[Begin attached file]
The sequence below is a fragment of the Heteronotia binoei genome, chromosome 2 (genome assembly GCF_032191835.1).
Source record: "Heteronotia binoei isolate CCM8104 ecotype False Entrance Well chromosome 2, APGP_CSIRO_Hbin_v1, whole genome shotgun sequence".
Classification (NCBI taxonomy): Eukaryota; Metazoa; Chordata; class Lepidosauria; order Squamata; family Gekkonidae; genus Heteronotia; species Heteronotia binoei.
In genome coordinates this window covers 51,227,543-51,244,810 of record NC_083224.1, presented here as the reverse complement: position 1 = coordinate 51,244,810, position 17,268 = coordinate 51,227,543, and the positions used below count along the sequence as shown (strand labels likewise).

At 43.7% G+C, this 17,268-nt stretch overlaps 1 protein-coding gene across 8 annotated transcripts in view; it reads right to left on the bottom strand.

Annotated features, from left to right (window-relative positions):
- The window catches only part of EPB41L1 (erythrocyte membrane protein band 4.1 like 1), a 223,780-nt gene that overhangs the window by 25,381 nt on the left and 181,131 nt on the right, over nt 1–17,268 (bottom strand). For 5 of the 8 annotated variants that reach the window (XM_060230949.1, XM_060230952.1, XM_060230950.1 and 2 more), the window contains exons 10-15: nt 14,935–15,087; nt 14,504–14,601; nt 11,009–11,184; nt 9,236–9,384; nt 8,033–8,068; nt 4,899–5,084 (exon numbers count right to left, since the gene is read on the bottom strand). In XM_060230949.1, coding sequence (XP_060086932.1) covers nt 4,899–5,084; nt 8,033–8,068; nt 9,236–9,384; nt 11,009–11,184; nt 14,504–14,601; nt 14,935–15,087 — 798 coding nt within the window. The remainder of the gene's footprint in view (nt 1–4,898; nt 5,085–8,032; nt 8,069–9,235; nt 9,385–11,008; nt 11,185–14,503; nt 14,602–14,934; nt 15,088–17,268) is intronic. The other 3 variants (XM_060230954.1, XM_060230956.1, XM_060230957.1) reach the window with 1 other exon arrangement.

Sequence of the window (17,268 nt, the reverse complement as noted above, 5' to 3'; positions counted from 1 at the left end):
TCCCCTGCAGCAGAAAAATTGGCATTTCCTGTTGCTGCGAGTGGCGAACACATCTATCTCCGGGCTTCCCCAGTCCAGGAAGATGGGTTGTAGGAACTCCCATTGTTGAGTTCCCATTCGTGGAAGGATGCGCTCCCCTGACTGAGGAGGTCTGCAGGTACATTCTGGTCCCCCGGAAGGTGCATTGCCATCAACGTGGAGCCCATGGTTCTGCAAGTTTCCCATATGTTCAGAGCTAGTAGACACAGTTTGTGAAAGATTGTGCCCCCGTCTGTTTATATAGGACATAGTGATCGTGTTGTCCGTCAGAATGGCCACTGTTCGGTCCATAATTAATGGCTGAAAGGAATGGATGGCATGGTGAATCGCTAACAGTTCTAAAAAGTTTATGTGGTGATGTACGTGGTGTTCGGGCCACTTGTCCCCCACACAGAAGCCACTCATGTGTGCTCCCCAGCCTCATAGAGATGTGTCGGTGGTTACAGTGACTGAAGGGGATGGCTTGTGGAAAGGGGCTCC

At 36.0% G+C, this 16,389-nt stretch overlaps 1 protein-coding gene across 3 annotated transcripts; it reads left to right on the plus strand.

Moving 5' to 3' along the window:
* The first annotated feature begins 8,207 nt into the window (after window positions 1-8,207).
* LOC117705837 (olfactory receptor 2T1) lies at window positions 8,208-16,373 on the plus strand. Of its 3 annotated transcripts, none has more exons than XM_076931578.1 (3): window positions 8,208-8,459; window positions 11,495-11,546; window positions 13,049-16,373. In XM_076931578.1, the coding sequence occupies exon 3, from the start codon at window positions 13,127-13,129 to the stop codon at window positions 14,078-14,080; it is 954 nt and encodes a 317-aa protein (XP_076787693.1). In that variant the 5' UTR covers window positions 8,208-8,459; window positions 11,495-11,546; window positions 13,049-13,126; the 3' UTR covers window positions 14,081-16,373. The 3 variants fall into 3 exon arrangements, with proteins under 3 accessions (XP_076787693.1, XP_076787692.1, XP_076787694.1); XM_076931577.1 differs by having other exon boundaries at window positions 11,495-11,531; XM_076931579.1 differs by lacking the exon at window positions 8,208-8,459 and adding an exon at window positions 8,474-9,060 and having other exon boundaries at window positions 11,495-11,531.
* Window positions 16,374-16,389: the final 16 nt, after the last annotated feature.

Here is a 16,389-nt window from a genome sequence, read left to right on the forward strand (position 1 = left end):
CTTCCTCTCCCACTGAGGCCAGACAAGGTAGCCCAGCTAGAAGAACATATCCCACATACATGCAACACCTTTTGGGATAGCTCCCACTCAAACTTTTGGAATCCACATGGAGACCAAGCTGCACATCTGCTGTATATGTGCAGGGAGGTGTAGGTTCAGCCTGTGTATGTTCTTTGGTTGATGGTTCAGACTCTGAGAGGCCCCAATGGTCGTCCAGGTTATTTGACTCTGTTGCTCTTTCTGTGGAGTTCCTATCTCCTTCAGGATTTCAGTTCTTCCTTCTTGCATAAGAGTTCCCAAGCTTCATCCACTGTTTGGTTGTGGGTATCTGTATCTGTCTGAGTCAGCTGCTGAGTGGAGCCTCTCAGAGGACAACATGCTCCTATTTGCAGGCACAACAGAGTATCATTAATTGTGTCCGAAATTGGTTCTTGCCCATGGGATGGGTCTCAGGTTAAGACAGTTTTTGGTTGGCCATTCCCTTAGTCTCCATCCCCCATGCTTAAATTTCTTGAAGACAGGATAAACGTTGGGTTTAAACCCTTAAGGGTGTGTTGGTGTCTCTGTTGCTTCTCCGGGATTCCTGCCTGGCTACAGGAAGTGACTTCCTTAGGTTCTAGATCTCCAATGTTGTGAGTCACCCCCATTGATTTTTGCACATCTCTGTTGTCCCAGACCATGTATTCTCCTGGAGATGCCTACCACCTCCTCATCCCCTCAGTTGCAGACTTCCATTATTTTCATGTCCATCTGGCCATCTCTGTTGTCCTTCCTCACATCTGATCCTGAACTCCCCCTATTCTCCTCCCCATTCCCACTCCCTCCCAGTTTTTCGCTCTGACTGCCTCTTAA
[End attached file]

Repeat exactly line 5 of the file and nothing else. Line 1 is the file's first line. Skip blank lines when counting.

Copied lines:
At 43.7% G+C, this 17,268-nt stretch overlaps 1 protein-coding gene across 8 annotated transcripts in view; it reads right to left on the bottom strand.